By: Shana Lebowitz Gaynor – Correspondent at Business Insider
Last week I hosted an Insider webinar on building an inclusive hybrid workplace. Execs from Mastercard, Lenovo, and Buffer participated, along with workplace strategist Erica Keswin.
I posed the same pressing question to all four panellists: How can we ensure that employees who are in the office and employees who are working remotely feel like they belong?
Here are a few insights that stood out.
Be explicit about the best ways to lead in a hybrid workplace
The word “intentional” kept coming up. In other words, don’t assume that any of your employees know how to do this! Instead show them.
Calvin Crosslin, who leads diversity and inclusion at Lenovo, said the company has been offering online courses for leaders on managing a hybrid team effectively. And Keswin tells the organizations she works with that their company values should shape their hybrid work strategy. “Your company values can provide that litmus test,” Keswin said, when you’re deciding whether to implement a particular policy or practice.
Create the infrastructure for building culture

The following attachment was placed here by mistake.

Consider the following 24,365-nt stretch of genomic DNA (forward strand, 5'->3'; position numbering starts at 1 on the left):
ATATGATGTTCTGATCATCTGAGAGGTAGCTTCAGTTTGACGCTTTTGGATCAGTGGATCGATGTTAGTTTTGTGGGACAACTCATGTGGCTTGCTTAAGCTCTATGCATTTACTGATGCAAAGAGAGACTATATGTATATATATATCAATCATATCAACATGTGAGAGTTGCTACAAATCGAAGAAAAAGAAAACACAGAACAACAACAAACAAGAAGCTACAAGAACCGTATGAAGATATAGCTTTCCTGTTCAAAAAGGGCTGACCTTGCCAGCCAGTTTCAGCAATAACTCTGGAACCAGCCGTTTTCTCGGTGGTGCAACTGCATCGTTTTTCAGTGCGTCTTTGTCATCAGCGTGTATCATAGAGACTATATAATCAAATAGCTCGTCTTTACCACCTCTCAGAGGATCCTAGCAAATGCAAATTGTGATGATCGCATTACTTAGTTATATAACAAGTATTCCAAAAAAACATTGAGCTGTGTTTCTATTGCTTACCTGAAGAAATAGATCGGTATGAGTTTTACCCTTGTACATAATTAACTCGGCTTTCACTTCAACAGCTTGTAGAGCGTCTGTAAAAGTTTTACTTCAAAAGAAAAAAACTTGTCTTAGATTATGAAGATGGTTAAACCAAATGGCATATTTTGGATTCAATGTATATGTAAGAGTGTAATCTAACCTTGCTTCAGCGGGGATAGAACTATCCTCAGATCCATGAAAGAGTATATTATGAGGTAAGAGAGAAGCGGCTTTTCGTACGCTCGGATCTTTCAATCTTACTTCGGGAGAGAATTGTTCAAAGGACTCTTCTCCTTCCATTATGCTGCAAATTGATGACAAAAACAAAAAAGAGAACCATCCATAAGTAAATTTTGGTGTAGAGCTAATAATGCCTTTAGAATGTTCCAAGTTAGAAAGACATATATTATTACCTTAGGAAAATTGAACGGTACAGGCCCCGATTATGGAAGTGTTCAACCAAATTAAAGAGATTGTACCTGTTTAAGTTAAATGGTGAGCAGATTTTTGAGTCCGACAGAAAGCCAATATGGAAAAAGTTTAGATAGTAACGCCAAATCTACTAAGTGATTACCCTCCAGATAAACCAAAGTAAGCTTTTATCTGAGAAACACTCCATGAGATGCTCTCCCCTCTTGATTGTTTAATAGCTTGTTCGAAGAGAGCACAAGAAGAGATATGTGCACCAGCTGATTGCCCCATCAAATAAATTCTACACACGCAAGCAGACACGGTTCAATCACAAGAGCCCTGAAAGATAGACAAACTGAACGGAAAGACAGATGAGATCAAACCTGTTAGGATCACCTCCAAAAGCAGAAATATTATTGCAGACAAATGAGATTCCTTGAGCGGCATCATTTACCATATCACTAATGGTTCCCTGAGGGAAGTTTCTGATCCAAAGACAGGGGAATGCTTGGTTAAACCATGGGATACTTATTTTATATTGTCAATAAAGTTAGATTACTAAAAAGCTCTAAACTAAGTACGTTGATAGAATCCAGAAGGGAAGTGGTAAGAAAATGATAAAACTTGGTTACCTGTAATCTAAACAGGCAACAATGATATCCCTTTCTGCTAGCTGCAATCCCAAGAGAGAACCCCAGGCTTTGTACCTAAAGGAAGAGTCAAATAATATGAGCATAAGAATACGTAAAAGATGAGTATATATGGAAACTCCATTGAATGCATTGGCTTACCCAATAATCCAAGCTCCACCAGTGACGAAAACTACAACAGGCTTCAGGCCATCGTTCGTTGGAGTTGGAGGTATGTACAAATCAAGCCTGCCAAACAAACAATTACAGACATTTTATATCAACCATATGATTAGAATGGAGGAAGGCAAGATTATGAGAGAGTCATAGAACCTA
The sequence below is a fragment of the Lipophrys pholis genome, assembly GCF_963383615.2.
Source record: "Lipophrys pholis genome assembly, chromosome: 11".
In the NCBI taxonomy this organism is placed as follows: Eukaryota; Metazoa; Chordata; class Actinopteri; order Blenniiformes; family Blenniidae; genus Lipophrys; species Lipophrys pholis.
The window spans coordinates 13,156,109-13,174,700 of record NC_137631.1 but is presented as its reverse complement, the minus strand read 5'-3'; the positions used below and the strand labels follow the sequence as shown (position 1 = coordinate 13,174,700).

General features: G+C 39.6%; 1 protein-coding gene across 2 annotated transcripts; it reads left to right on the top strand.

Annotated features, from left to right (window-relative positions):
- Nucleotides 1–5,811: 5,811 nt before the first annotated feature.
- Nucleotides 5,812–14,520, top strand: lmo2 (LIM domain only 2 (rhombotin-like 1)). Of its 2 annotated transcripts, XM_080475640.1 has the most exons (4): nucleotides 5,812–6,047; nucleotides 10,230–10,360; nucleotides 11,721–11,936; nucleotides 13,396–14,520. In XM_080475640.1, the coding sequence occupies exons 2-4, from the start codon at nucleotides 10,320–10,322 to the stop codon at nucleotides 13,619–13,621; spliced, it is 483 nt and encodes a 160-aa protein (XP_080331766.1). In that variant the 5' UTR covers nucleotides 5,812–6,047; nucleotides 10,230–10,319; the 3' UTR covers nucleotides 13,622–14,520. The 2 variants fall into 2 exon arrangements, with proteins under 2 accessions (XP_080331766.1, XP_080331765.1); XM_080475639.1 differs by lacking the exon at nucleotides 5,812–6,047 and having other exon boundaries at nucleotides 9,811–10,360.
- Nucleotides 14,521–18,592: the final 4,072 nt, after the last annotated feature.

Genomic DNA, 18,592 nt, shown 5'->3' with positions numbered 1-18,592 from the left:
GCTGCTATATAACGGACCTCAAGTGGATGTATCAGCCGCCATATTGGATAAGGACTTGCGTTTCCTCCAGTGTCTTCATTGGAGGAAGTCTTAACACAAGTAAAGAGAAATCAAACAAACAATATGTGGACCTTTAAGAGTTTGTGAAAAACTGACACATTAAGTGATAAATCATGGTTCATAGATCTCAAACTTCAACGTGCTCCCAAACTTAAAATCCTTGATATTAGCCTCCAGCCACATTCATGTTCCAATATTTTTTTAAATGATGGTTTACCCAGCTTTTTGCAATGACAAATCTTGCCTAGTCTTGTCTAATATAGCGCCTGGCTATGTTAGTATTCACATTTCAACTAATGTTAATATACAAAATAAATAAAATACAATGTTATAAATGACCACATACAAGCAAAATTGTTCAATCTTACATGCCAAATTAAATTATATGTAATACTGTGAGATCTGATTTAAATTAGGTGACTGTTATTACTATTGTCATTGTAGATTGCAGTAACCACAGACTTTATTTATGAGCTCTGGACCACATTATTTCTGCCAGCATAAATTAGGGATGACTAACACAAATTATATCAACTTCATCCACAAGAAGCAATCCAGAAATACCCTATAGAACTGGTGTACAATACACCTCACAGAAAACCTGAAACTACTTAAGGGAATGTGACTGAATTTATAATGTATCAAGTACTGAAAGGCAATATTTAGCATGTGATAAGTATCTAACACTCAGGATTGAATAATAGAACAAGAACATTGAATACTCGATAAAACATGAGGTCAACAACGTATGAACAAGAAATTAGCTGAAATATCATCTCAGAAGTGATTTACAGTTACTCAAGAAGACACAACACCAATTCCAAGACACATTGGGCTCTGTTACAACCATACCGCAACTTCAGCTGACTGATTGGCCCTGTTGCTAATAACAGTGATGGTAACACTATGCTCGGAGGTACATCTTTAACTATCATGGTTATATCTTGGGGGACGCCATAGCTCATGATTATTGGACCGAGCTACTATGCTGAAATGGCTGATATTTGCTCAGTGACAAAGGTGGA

Another important discussion topic: how to create a meaningful work experience for new hires who are starting remotely.
Carolyn Kopprasch, head of special projects at Buffer (which has always been fully distributed), said every new Buffer employee gets a “culture buddy.” Your culture buddy is there to answer seemingly silly questions, Kopprasch said, like whether you need to ask someone’s permission before scheduling a meeting on their calendar. Having a designated source for these kinds of questions can help people feel welcome in their new work environment.
A few of the panellists mentioned that, early on in the pandemic, managers made a point of asking employees how they were doing, personally. And that shouldn’t necessarily stop, now that we’re just about a year in.
Michael Fraccaro, Mastercard’s chief people officer, said the most powerful way for leaders to encourage employees to be candid is to be open and honest about their own struggles. “Leadership teams are beginning to see the value,” Fraccaro said, referring to wellbeing in the workplace. “This isn’t something soft and fluffy. Actually, it’s one of the hardest things that they’re going to have to deal with in the future.”
How is your company thinking about inclusion in the hybrid workplace?